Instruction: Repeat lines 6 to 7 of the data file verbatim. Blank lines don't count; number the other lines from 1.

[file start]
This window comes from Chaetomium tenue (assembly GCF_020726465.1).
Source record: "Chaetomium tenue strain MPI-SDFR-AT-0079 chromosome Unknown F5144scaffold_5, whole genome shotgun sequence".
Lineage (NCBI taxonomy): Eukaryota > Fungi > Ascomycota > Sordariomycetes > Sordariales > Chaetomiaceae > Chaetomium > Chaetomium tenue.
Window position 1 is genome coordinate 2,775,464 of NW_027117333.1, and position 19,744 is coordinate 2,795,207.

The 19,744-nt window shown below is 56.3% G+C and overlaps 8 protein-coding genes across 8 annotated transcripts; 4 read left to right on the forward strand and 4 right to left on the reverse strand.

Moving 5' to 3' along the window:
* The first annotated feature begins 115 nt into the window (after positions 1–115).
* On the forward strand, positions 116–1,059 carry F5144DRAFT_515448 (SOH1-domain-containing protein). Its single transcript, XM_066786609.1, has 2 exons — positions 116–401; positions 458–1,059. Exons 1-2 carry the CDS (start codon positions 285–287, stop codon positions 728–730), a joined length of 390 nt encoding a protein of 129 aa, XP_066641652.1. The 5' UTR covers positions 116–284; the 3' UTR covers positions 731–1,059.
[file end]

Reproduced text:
Moving 5' to 3' along the window:
* The first annotated feature begins 115 nt into the window (after positions 1–115).